Romney tries to come off as incredulous and disappointed, leaving Clint Eastwood to go man-to-man with a chair
As he accepted the Republican nomination for president, Mitt Romney left it to tough guy Clint Eastwood to go man-to-man with President Obama's empty chair.
Which freed him up to play the nice guy: A simple, plain-talking American who was disappointed and incredulous at Obama's failures.
"I wish President Obama had succeeded, because I want America to succeed," he said. "You know there's something wrong with the kind of job he's done as president when the best feeling you've had was the day you voted for him."
Romney is believable as the nice guy. As countless videos showed Thursday, his love for his family and desire to help others seem authentic.
What's less believable is the affectation that he's shocked, just shocked, at how badly things are going. It isn't like he's a neutral bystander, or one of the undecided voters he hopes to sway. He's the guy trying to replace Obama. Does anyone truly believe that he wanted Obama to succeed, more than he wanted Obama to fail just enough for him to snag Obama's job?
Whether voters buy Romney in the incredulous nice-guy role — the kind Tom Hanks does so well — may decide whether he wins in November. He hopes to give voice to American frustration with the president without seeming angry, so that he can continue to accuse Obama of being the angry one. The election, after all, is really a referendum on the president.
(Why, you may ask, are we reviewing his acceptance speech Thursday as if it were a scripted TV drama? Because it was. We'll do the same with Obama's speech next week.)
Romney was smart to avoid any hint of anger and to distance himself from the angrier elements of his party while shaking his head and voicing, in his wistful, disappointed tone, their complaints about Obama.
Thursday's convention lineup, like Romney's speech, attempted to play up the Romney-Ryan ticket's respect for women, especially mothers. Romney repeatedly noted that his wife, Ann, had the more important job in their household as she raised their five sons. (Which begs the question of why he didn't stop working after the first $50 million or so to be a full-time parent. But hey, his prerogative.) The praise was especially important to help the campaign further distance itself from Missouri Senate candidate Todd Akin's comments about "legitimate rape."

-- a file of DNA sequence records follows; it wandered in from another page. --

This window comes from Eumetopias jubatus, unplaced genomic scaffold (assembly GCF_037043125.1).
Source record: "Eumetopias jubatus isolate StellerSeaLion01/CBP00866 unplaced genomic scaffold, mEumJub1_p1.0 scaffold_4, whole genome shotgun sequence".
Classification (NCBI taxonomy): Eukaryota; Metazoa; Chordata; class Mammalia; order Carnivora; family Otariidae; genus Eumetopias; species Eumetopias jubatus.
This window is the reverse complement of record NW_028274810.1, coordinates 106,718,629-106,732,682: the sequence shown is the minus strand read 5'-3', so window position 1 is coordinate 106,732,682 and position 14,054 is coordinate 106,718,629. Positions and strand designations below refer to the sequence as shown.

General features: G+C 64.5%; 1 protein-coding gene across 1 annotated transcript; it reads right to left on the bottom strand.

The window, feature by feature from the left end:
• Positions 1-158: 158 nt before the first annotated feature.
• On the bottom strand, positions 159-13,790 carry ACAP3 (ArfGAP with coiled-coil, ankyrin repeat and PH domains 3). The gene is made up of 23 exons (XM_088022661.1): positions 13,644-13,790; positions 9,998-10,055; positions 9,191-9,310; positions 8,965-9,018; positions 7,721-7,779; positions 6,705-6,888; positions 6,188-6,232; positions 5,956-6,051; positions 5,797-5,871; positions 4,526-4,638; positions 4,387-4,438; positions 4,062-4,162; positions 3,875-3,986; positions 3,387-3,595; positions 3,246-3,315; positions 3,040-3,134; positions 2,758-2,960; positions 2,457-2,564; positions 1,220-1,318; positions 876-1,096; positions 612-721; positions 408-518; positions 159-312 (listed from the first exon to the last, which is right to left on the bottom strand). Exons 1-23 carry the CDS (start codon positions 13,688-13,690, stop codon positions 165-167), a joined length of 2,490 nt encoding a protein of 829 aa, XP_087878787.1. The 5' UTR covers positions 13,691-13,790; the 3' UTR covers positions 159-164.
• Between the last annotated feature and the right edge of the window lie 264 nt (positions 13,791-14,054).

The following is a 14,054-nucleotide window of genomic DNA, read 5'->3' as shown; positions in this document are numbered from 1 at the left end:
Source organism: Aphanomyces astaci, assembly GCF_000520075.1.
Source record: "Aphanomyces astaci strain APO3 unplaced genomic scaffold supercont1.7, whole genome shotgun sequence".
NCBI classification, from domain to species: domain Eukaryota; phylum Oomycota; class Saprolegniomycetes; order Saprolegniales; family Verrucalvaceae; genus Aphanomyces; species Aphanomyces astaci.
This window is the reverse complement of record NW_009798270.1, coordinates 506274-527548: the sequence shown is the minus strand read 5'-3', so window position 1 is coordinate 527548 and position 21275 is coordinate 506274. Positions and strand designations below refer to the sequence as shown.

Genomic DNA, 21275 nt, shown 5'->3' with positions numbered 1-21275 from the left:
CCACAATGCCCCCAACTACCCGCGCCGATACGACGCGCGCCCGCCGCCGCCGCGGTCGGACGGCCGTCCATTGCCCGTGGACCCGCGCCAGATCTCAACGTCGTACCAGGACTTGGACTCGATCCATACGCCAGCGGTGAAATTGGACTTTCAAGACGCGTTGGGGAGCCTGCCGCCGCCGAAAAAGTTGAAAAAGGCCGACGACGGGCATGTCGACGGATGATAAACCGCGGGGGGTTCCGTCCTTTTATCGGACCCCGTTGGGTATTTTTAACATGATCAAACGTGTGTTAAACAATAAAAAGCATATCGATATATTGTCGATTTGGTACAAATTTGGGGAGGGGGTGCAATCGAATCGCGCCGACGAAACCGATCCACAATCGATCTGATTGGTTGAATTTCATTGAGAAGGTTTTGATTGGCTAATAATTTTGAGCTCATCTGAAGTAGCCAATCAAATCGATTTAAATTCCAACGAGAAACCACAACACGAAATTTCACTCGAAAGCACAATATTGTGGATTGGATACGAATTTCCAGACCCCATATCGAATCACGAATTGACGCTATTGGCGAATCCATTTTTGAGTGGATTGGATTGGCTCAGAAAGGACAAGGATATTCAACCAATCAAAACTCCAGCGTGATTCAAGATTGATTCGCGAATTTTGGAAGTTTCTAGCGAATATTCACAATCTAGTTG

But Romney's appeals to women also helped humanize him. The knock on Romney is that he's some kind of automaton, willing to lay off people and even change his position on life-and-death issues when it might be politically advantageous.
But by stressing his devotion to his family, he was able to connect with voters who don't happen to share his background as a multimillionaire businessman and child of a governor and presidential candidate. While voters may be disappointed in Obama, they do find him more relatable than Romney, polls show.
Romney may have scored points when he described the hopes and frustrations that all parents share, regardless of bank account and lineage: The hope that their children will move close to home when they finish school, and the mix of joy and misery while listening to their rambunctious kids "re-enact a different world war every night."
The danger is that undecideds will believe that Romney is talking about his family so much because he knows it's the only thing he has in common with them. And will feel manipulated.
To further the illusion of averageness, he wisely sprinkled in a few regular-guy details, like how much it costs to fill up the typical massive American car. (Fifty bucks or more, according to regular Americans.)
Romney made the best attempt that he could to connect with voters, given how little he has in common with 99 percent of the people he hopes to help.
Ninety-nine percent is a loaded number, I know. But also generous. In truth, it's more like 99.9 percent. The question is whether they'll think he's being real, or just staking out another advantageous position — this time with help from his wife and kids.